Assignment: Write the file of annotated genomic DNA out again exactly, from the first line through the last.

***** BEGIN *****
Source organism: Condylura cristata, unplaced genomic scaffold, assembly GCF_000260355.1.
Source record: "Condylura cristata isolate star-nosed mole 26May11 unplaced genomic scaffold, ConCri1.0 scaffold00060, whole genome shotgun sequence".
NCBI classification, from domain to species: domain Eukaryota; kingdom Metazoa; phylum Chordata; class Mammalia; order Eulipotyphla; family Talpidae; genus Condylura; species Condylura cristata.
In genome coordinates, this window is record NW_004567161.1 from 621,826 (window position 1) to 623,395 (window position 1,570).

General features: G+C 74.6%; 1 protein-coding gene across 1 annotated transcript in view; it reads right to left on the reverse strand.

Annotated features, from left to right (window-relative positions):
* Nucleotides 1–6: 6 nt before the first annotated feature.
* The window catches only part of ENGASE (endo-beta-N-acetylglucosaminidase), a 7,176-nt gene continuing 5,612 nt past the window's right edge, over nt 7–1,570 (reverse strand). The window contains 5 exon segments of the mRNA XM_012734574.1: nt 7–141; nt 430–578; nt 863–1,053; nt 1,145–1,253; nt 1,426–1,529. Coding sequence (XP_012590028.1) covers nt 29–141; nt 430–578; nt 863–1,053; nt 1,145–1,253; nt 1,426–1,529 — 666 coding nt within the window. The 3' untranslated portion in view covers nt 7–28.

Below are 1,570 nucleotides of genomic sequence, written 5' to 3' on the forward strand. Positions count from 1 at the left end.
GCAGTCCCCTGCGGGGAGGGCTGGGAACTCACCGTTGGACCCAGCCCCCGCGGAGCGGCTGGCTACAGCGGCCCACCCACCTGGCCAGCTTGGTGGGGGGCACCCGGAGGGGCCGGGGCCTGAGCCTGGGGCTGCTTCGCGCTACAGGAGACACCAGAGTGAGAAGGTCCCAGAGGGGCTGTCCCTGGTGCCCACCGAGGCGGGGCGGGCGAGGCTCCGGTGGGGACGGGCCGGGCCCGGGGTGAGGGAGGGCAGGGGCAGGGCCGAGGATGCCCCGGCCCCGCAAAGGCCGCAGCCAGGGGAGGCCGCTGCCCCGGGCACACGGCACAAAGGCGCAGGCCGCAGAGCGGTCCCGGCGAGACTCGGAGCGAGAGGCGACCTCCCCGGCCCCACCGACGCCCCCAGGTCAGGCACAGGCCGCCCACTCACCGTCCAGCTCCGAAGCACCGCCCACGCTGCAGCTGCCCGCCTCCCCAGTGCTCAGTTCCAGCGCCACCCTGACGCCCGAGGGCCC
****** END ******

Source organism: Condylura cristata, unplaced genomic scaffold, assembly GCF_000260355.1.
Source record: "Condylura cristata isolate star-nosed mole 26May11 unplaced genomic scaffold, ConCri1.0 scaffold00060, whole genome shotgun sequence".
NCBI classification, from domain to species: domain Eukaryota; kingdom Metazoa; phylum Chordata; class Mammalia; order Eulipotyphla; family Talpidae; genus Condylura; species Condylura cristata.
In genome coordinates, this window is record NW_004567161.1 from 621,826 (window position 1) to 623,395 (window position 1,570).

General features: G+C 74.6%; 1 protein-coding gene across 1 annotated transcript in view; it reads right to left on the reverse strand.

Annotated features, from left to right (window-relative positions):
* Nucleotides 1–6: 6 nt before the first annotated feature.
* The window catches only part of ENGASE (endo-beta-N-acetylglucosaminidase), a 7,176-nt gene continuing 5,612 nt past the window's right edge, over nt 7–1,570 (reverse strand). The window contains 5 exon segments of the mRNA XM_012734574.1: nt 7–141; nt 430–578; nt 863–1,053; nt 1,145–1,253; nt 1,426–1,529. Coding sequence (XP_012590028.1) covers nt 29–141; nt 430–578; nt 863–1,053; nt 1,145–1,253; nt 1,426–1,529 — 666 coding nt within the window. The 3' untranslated portion in view covers nt 7–28.

Below are 1,570 nucleotides of genomic sequence, written 5' to 3' on the forward strand. Positions count from 1 at the left end.
GCAGTCCCCTGCGGGGAGGGCTGGGAACTCACCGTTGGACCCAGCCCCCGCGGAGCGGCTGGCTACAGCGGCCCACCCACCTGGCCAGCTTGGTGGGGGGCACCCGGAGGGGCCGGGGCCTGAGCCTGGGGCTGCTTCGCGCTACAGGAGACACCAGAGTGAGAAGGTCCCAGAGGGGCTGTCCCTGGTGCCCACCGAGGCGGGGCGGGCGAGGCTCCGGTGGGGACGGGCCGGGCCCGGGGTGAGGGAGGGCAGGGGCAGGGCCGAGGATGCCCCGGCCCCGCAAAGGCCGCAGCCAGGGGAGGCCGCTGCCCCGGGCACACGGCACAAAGGCGCAGGCCGCAGAGCGGTCCCGGCGAGACTCGGAGCGAGAGGCGACCTCCCCGGCCCCACCGACGCCCCCAGGTCAGGCACAGGCCGCCCACTCACCGTCCAGCTCCGAAGCACCGCCCACGCTGCAGCTGCCCGCCTCCCCAGTGCTCAGTTCCAGCGCCACCCTGACGCCCGAGGGCCC